Although USC had a couple of strong years under Helton recently, the power of the Pac-12 has shifted more to Oregon and then Washington in the brief playoff era. Utah, a team in USC’s division, has named the preseason favorite in the Pac-12 this season. The pressure is on at USC to get things rolling again, especially after a rough 2018 season and a bumpy offseason. But the odds are USC will rise again in the future. How soon that happens remains to be seen as the Trojans look to end their current national title drought.

CFP chair confirms debate for No. 4 was between Oklahoma and Georgia

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Let’s be honest, there was no debating the College Football Playoff this season. You want to try to stir things up and say that Ohio State and not LSU should have been No. 1? Fine.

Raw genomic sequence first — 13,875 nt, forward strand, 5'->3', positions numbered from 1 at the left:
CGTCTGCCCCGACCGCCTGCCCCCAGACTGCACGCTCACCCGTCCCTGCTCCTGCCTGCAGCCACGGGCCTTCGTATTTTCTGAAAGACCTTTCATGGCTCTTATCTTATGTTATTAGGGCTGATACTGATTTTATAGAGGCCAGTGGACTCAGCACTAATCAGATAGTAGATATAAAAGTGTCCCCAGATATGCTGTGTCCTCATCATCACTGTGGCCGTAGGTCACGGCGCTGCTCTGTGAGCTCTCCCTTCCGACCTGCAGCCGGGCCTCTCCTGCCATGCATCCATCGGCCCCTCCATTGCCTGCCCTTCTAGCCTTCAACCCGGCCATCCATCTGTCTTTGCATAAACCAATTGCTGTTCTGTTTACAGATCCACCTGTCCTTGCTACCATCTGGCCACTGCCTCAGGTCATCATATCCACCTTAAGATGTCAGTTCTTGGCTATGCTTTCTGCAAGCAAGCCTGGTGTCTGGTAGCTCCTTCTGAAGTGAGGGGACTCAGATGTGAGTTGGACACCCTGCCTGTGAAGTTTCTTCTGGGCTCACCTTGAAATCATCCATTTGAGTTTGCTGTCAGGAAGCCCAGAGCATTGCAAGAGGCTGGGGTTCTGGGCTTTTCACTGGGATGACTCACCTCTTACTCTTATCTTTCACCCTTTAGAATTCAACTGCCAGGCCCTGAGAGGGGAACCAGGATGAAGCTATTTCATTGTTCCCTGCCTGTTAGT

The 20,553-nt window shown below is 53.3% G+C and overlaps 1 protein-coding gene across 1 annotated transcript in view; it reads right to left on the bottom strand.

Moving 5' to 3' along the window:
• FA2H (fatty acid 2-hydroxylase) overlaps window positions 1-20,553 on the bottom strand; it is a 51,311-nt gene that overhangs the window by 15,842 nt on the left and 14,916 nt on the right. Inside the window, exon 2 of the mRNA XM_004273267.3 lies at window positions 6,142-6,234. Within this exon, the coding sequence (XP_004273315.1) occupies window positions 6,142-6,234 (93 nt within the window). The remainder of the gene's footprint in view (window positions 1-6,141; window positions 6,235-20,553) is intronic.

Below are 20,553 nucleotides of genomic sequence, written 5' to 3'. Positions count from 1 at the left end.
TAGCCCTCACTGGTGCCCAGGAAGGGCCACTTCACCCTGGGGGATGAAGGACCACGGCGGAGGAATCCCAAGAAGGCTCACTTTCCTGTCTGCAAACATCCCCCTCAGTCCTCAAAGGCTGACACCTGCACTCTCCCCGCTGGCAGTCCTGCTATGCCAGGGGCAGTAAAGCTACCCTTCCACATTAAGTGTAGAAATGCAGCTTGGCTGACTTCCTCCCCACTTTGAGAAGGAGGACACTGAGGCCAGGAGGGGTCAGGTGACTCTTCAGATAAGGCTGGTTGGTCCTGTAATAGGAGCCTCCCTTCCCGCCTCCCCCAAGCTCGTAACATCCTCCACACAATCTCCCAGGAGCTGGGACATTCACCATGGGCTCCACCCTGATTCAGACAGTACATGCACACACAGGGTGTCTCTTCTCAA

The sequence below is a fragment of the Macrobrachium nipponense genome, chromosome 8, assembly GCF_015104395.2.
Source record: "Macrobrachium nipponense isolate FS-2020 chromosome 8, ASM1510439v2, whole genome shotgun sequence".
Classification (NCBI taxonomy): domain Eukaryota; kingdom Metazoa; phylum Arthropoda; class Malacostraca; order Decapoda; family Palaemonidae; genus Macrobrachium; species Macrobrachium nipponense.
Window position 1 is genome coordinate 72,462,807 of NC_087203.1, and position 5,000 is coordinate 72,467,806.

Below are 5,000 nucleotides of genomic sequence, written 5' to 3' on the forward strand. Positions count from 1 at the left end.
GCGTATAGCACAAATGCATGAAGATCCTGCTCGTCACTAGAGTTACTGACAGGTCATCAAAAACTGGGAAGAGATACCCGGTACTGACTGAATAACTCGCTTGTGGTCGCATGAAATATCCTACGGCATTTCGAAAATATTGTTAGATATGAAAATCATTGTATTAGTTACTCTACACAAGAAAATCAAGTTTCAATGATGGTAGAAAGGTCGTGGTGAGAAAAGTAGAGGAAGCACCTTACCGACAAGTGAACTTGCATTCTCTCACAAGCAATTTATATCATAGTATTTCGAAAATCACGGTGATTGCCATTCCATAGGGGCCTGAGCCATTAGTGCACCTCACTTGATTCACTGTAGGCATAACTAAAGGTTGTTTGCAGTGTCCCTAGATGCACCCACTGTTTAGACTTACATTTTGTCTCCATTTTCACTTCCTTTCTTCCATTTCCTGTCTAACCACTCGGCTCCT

But those top four teams? That seemed set in stone from the moment Utah fell flat on its face in the Pac-12 title game against Oregon. It was always going to be the Buckeyes, Tigers, Clemson and the Sooners after they beat Baylor in the Big 12 Championship Game.

For formality sake though, the Selection Committee still had to go through the motions and tick off all the boxes in the process. That included, as chairman Rob Mullens told ESPN, discussing final spot in the field between OU and what he revealed to be the No. 5 team in the rankings: Georgia.

“That conference championship win against Baylor moved (Oklahoma) to the No. 4 spot. Wd did spend some time talking about Oklahoma and Georgia but in the end, it was a solid selection for Oklahoma in the No. 4 spot,” said Mullens. “We put them on the board because we want to be thorough and we want to make sure that we consider everything. So we did have Oklahoma and Georgia on the board and Oklahoma was the number four team.”